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From the book and workbook, “Living In the Light,” by Shakti Gawain.

The next section of the workbook is entitled, “Daily Life.”  For intuition to really work for us, we need to be an open channel for it to flow into our everyday lives.  Shakti says, when you do that, “ . . .  you will move toward aliveness, health, prosperity and creativity.”

For most of us money is a Big part of our lives.  And often a sore spot.  Money is, in fact, an energy, bestowed by our culture.  Whatever we choose to exchange for it is only a representation of that energy.  Shakti tells us that money is a creative energy.  And creative energy is in limitless supply. Therefore, money should be too.  “A lack of money,” she says, “reflects the energy blockages within ourselves.”

Shakti tells us that this energy is blocked when we’re not doing what we love or not open to receive.  Not following our inner guidance. We need to find the balance and harmony of the male and female energies within us.  To give and receive. Shakti says that when we open to this flow of guidance, life become effortless.  We’re no longer attached to money and therefore it can flow more freely.  What we’re up to is experiencing “the joy of learning how to flow the energy of the universe.  Money is just an extra bonus in the process.”

Also, remember that where you put your energy and thoughts is where that money will flow.  If you have a thought you can only have what you need, that’s what you will get. Shakti describes a budget as a blueprint.  So you make a budget for what you want. and then you keep expanding that.

Exercise 23 is a meditation for feeling the energy of money and abundance.
Sit comfortably and breathe deeply a few times, relaxing your body and clearing your mind.  Then imagine there is a golden light under your feet.  As you inhale, imagine that light coming up through your body lighting up every cell.  Imagine it spilling form the top of your head and surrounding your body with its energy.  Stay with that for awhile, breathing in and out.  See the light filling you with joy and creating inner knowing and limitless opportunity, as it washes away all your thoughts of lack and negatively – clearing the blockages.

Then, see this light in you reflecting into the world and visualize how that will play out in your life.  When you are full and open to abundance, what will your life look like?  See how many details you can come up with for how you live, move, work. Your friends, your creativity.  Just feeling what it would be like.

When you’re done, come back to where you are now and write about what you saw.  Shakti suggests writing to a friend about it.

Exercise 24 is a practice of seeing the answers within.  We’re going to ask our inner guidance where we’re blocking ourselves. We start by getting quiet and relaxed and then putting our attention inside ourselves.  Ask, “How am I blocking the flow of energy and wealth into my life now?”  Shakti asks that we be open to when and what that answer may be.  It may happen right away, may take a few days.  It could be a picture or a thought or a feeling.  When you feel you’ve gotten all you can from this session, pull out of it.  Set up 2 columns and in the first one write, “How I am blocking myself.”  Fill that in with what you realized.  Leave it open to add more later.  In the second column write some ideas for what you could do about it.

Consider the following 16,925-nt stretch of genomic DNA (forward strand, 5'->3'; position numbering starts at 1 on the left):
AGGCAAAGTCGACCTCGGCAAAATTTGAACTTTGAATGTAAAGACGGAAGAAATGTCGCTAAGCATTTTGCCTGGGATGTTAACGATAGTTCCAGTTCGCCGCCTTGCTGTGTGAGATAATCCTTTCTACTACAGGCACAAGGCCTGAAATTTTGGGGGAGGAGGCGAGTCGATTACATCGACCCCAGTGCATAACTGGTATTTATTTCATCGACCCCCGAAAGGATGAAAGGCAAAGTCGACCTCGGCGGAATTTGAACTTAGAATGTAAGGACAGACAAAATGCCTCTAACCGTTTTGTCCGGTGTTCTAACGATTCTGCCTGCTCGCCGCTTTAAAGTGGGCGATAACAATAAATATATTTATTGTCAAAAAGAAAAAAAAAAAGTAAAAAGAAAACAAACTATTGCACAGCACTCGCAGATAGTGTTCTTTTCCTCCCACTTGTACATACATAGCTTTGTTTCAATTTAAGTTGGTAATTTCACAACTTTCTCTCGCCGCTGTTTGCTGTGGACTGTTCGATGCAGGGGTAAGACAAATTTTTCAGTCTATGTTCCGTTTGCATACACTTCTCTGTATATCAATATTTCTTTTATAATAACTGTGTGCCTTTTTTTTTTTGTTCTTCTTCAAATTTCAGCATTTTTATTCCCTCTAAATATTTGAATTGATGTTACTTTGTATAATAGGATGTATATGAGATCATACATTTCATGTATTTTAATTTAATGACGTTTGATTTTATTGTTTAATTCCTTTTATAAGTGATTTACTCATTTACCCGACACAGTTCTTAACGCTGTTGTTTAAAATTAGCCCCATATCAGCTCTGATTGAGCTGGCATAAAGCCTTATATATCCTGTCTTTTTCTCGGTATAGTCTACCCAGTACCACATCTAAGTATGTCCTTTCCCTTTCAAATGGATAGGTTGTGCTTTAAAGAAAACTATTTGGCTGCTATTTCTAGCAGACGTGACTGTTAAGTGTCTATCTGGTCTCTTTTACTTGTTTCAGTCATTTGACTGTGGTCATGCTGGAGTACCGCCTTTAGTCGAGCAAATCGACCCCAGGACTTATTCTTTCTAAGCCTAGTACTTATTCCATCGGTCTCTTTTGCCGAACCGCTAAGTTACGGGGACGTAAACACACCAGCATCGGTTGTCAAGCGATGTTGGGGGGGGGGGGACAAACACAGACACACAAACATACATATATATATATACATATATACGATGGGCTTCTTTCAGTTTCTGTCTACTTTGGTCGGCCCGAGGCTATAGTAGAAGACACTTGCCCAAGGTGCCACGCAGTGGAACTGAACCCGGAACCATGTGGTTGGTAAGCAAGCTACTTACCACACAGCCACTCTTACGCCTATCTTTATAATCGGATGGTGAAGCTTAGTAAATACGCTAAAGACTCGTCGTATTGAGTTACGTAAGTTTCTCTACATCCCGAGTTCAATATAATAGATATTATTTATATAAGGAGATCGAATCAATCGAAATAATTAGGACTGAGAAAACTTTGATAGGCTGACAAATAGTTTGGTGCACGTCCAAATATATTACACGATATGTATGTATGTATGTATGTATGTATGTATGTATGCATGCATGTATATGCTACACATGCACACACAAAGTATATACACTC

I had a feeling in my body that I need to move more.  My legs were twitching.  And I had a sense that I want more playful energy in my life.  Something said inside of me to release the tension and worry.  My new plans include a lot more getting out and about.  And I hope, with what I will manifest from that, there will be more space for play.  I’m practicing these days, releasing whenever I feel that tension or worry.  And it’s working.

Exercise 25 is an arts and crafts project.  I love those!  Shakti want us to draw or make a collage with clipped pictures from a magazine of the abundant life we saw in Exercise 23.  Include pictures, symbols and words.  These “focus boards” as they’re sometimes called are not only fun to create, they’re an inspiration to have around.  I’ve found that if I remain open as I search for the pictures (or draw, I suppose), I’m not always sure why I’ve chosen a particular thing. Later, after I’ve had a chance to look at it and ponder it, I am always surprised to find how right on my choices were.  Have fun.  It’s a good chance to play!

Or less than.

From the book and workbook, “Living In the Light” by Shakti Gawain.

Feelings are an integral part of connecting to guidance and intuition. They are the language we use to define where we are.

Shatki says most of us don’t pay enough attention to our feelings and quickly stuff them at first sight.  She says that we are afraid of being consumed by them. The truth is we can be more than consumed, all the way to hurt, by ignoring them. In fact, Shakti tells us, “When we are willing to fully experience a particular feeling, the blocked energy will be released and the feeling will dissolve.”  So, what you resist persists.  If you shine a light on the feeling, see it, feel it, it will dissipate.

There is, perhaps, a lot more to say on this subject of feelings.  It takes up a whole chapter in my upcoming book.  Feelings are the guide posts. We need to feel them and hear them.  They are derived from thoughts that may or may not be true, but what we feel is always true. Feelings tell us the truth (even if it is based on false evidence).  I would add, then, we not only need to experience our feelings, we also need to respect them, listen to them.